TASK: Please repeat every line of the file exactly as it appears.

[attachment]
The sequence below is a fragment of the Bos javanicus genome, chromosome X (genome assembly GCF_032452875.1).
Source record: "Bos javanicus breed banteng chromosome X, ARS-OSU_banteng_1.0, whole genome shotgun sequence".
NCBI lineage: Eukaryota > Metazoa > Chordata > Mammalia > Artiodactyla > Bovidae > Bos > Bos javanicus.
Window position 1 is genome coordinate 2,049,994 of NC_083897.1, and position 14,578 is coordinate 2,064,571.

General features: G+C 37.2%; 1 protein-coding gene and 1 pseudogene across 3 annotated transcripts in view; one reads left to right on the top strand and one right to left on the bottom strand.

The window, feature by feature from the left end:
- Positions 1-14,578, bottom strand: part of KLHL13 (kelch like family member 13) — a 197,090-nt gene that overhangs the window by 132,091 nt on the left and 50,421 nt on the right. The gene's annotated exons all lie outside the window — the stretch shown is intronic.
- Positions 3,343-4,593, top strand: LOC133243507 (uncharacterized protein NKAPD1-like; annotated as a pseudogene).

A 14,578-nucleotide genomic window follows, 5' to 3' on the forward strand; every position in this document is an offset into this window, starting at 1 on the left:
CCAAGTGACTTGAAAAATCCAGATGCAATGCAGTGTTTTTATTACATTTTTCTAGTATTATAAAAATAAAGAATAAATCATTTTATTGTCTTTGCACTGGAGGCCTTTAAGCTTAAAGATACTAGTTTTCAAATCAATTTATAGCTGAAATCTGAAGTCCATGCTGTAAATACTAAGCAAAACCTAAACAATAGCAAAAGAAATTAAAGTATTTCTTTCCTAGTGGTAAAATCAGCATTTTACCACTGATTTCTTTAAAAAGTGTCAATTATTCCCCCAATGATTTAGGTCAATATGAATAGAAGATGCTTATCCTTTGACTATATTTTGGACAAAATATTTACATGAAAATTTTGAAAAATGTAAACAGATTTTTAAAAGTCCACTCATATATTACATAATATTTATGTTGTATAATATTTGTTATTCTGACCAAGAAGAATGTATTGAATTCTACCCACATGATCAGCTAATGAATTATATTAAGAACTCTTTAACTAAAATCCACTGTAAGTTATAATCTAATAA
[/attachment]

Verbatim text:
The sequence below is a fragment of the Bos javanicus genome, chromosome X (genome assembly GCF_032452875.1).
Source record: "Bos javanicus breed banteng chromosome X, ARS-OSU_banteng_1.0, whole genome shotgun sequence".
NCBI lineage: Eukaryota > Metazoa > Chordata > Mammalia > Artiodactyla > Bovidae > Bos > Bos javanicus.
Window position 1 is genome coordinate 2,049,994 of NC_083897.1, and position 14,578 is coordinate 2,064,571.

General features: G+C 37.2%; 1 protein-coding gene and 1 pseudogene across 3 annotated transcripts in view; one reads left to right on the top strand and one right to left on the bottom strand.

The window, feature by feature from the left end:
- Positions 1-14,578, bottom strand: part of KLHL13 (kelch like family member 13) — a 197,090-nt gene that overhangs the window by 132,091 nt on the left and 50,421 nt on the right. The gene's annotated exons all lie outside the window — the stretch shown is intronic.
- Positions 3,343-4,593, top strand: LOC133243507 (uncharacterized protein NKAPD1-like; annotated as a pseudogene).

A 14,578-nucleotide genomic window follows, 5' to 3' on the forward strand; every position in this document is an offset into this window, starting at 1 on the left:
CCAAGTGACTTGAAAAATCCAGATGCAATGCAGTGTTTTTATTACATTTTTCTAGTATTATAAAAATAAAGAATAAATCATTTTATTGTCTTTGCACTGGAGGCCTTTAAGCTTAAAGATACTAGTTTTCAAATCAATTTATAGCTGAAATCTGAAGTCCATGCTGTAAATACTAAGCAAAACCTAAACAATAGCAAAAGAAATTAAAGTATTTCTTTCCTAGTGGTAAAATCAGCATTTTACCACTGATTTCTTTAAAAAGTGTCAATTATTCCCCCAATGATTTAGGTCAATATGAATAGAAGATGCTTATCCTTTGACTATATTTTGGACAAAATATTTACATGAAAATTTTGAAAAATGTAAACAGATTTTTAAAAGTCCACTCATATATTACATAATATTTATGTTGTATAATATTTGTTATTCTGACCAAGAAGAATGTATTGAATTCTACCCACATGATCAGCTAATGAATTATATTAAGAACTCTTTAACTAAAATCCACTGTAAGTTATAATCTAATAA